STUDY OF A CONTINENTAL SURFACE ALBEDO ON THE BASIS OF FLIGHT MEASUREMENTS AND STRUCTURE OF THE EARTH'S SURFACE COVER OVER NORTH AMERICA

ERNEST C. KUNG Geophysical Fluid Dynamics Laboratory, U.S. Weather Bureau, Washington, D.C.

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REID A. BRYSON Department of Meteorology, University of Wisconsin, Madison, Wis.

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DONALD H. LENSCHOW Department of Meteorology, University of Wisconsin, Madison, Wis.

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Abstract

A series of 12 monthly flights along a fixed path in Wisconsin and a series of 4 long-range flights over extensive areas of the United States and Canada were performed during 1963 to measure systematically the surface albedo over various types of the earth's surface, using an instrumented light airplane operating at a low level. An approximate total of 24,000 mi. was flown and roughly 210,000 sets of the measurements were processed for this study. Techniques of measurement and data treatment are discussed.

It is shown, and discussed in detail, that the regional differences and seasonal variations of the surface albedo due to thc structure and state of the earth's surface cover are significant. The snow cover is the most important modification of the earth's surface, giving a significantly higher albedo. A quantitative relationship between the increase of surface albedo and snow cover is examined. The surface albedo measured during the flights over typical surface covers over North America, including cities, is presented. The surface covers and their textures over the North American Continent were studied mainly in terms of land use, vegetation type and phenology, soil type, and ground snow cover. The surface albedo values were estimated for various regions of the continent from the flight measurement data, considering the similarity and differences in surface structure among the regions. The resulting seasonal albedo maps of North America are presented and discussed, along with the seasonal variation of the meridional profile of thc continental surface albedo.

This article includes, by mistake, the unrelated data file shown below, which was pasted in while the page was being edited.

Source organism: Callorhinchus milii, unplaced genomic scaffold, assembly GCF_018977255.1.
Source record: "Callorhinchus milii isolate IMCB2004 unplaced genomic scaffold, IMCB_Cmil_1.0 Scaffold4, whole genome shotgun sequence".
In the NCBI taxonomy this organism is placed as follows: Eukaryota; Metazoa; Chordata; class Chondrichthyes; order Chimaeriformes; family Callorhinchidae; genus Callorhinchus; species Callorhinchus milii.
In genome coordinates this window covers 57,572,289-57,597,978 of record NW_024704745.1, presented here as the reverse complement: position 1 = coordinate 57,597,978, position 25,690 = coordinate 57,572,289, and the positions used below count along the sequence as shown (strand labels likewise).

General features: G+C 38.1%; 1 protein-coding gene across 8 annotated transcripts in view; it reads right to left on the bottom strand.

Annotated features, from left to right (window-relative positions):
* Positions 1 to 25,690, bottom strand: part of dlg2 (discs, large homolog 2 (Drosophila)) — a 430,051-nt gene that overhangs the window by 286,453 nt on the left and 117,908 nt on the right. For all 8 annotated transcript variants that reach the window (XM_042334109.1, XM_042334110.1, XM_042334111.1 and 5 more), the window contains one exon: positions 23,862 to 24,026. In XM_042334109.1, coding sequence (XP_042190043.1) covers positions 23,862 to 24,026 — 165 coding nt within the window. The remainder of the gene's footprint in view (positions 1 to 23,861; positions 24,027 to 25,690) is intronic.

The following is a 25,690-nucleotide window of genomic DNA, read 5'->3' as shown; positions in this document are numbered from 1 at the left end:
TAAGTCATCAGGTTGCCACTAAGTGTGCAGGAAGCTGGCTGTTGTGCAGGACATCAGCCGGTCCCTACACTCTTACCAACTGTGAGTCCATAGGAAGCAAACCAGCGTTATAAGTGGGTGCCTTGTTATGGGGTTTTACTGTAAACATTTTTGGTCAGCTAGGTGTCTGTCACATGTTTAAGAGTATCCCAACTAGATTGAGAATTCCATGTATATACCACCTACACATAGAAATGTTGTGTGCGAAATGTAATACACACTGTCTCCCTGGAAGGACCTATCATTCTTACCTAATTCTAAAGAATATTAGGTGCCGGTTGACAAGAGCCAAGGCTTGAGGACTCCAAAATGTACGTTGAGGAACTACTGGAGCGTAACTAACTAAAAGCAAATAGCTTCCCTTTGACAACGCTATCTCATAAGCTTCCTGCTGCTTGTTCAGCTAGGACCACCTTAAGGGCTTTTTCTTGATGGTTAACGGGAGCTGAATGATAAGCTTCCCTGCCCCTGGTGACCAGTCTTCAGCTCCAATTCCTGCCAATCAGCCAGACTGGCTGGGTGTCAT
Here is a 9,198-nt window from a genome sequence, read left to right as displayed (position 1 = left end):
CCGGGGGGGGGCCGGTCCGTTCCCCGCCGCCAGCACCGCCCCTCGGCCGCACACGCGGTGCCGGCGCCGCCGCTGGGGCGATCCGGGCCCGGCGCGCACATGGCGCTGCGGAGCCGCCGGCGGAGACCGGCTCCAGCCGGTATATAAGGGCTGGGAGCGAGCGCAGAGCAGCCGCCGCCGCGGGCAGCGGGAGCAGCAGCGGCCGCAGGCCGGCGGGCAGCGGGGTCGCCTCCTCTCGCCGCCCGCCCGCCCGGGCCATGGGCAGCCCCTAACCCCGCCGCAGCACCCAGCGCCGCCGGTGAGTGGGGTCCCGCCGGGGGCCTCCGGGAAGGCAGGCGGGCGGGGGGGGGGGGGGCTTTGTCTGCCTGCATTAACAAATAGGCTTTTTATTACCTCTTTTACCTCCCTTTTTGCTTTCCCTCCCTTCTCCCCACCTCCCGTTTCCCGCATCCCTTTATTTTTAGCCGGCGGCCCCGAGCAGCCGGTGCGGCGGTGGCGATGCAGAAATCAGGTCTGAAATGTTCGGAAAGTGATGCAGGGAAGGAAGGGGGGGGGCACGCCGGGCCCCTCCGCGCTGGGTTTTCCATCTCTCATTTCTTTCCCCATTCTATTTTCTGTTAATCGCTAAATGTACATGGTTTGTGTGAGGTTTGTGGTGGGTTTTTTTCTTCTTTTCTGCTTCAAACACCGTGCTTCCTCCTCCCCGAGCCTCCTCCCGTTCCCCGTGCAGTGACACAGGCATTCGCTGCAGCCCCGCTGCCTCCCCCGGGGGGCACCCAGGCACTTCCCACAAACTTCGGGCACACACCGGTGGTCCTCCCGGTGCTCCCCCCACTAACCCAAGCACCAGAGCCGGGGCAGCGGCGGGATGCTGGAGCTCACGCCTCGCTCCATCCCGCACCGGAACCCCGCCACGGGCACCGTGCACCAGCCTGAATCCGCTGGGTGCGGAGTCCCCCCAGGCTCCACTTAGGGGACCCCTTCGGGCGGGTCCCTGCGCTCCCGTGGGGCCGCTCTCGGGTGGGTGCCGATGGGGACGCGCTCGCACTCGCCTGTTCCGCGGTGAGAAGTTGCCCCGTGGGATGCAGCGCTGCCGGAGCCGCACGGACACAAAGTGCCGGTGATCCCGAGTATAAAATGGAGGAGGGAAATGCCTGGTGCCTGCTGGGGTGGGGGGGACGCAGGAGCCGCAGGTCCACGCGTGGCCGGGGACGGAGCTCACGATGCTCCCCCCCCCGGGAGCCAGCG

Abstract

A series of 12 monthly flights along a fixed path in Wisconsin and a series of 4 long-range flights over extensive areas of the United States and Canada were performed during 1963 to measure systematically the surface albedo over various types of the earth's surface, using an instrumented light airplane operating at a low level. An approximate total of 24,000 mi. was flown and roughly 210,000 sets of the measurements were processed for this study. Techniques of measurement and data treatment are discussed.

It is shown, and discussed in detail, that the regional differences and seasonal variations of the surface albedo due to thc structure and state of the earth's surface cover are significant. The snow cover is the most important modification of the earth's surface, giving a significantly higher albedo. A quantitative relationship between the increase of surface albedo and snow cover is examined. The surface albedo measured during the flights over typical surface covers over North America, including cities, is presented. The surface covers and their textures over the North American Continent were studied mainly in terms of land use, vegetation type and phenology, soil type, and ground snow cover. The surface albedo values were estimated for various regions of the continent from the flight measurement data, considering the similarity and differences in surface structure among the regions. The resulting seasonal albedo maps of North America are presented and discussed, along with the seasonal variation of the meridional profile of thc continental surface albedo.

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